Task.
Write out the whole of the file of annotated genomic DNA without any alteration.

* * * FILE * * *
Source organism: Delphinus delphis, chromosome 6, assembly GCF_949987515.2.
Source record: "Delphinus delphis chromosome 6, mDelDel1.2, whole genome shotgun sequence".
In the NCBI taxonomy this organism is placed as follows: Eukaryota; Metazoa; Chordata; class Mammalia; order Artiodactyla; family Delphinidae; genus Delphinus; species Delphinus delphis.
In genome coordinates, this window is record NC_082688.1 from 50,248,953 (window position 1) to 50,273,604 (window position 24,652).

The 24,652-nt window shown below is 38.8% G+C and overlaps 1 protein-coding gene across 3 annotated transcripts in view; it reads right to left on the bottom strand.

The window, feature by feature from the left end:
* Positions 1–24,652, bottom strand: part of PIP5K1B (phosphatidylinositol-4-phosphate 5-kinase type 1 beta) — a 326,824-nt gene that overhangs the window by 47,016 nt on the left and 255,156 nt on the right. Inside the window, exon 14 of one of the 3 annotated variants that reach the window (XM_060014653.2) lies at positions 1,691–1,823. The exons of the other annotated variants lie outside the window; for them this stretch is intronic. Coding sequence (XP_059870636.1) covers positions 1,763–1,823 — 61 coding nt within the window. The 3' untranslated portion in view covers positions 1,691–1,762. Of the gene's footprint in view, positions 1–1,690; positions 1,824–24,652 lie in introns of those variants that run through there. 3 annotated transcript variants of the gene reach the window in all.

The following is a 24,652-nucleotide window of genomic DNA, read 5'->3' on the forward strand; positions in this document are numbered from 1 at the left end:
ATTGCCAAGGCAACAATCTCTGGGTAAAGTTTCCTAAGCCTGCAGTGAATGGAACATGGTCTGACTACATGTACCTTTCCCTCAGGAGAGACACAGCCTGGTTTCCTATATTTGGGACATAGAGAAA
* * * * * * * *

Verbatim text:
Source organism: Delphinus delphis, chromosome 6, assembly GCF_949987515.2.
Source record: "Delphinus delphis chromosome 6, mDelDel1.2, whole genome shotgun sequence".
In the NCBI taxonomy this organism is placed as follows: Eukaryota; Metazoa; Chordata; class Mammalia; order Artiodactyla; family Delphinidae; genus Delphinus; species Delphinus delphis.
In genome coordinates, this window is record NC_082688.1 from 50,248,953 (window position 1) to 50,273,604 (window position 24,652).

The 24,652-nt window shown below is 38.8% G+C and overlaps 1 protein-coding gene across 3 annotated transcripts in view; it reads right to left on the bottom strand.

The window, feature by feature from the left end:
* Positions 1–24,652, bottom strand: part of PIP5K1B (phosphatidylinositol-4-phosphate 5-kinase type 1 beta) — a 326,824-nt gene that overhangs the window by 47,016 nt on the left and 255,156 nt on the right. Inside the window, exon 14 of one of the 3 annotated variants that reach the window (XM_060014653.2) lies at positions 1,691–1,823. The exons of the other annotated variants lie outside the window; for them this stretch is intronic. Coding sequence (XP_059870636.1) covers positions 1,763–1,823 — 61 coding nt within the window. The 3' untranslated portion in view covers positions 1,691–1,762. Of the gene's footprint in view, positions 1–1,690; positions 1,824–24,652 lie in introns of those variants that run through there. 3 annotated transcript variants of the gene reach the window in all.

The following is a 24,652-nucleotide window of genomic DNA, read 5'->3' on the forward strand; positions in this document are numbered from 1 at the left end:
ATTGCCAAGGCAACAATCTCTGGGTAAAGTTTCCTAAGCCTGCAGTGAATGGAACATGGTCTGACTACATGTACCTTTCCCTCAGGAGAGACACAGCCTGGTTTCCTATATTTGGGACATAGAGAAA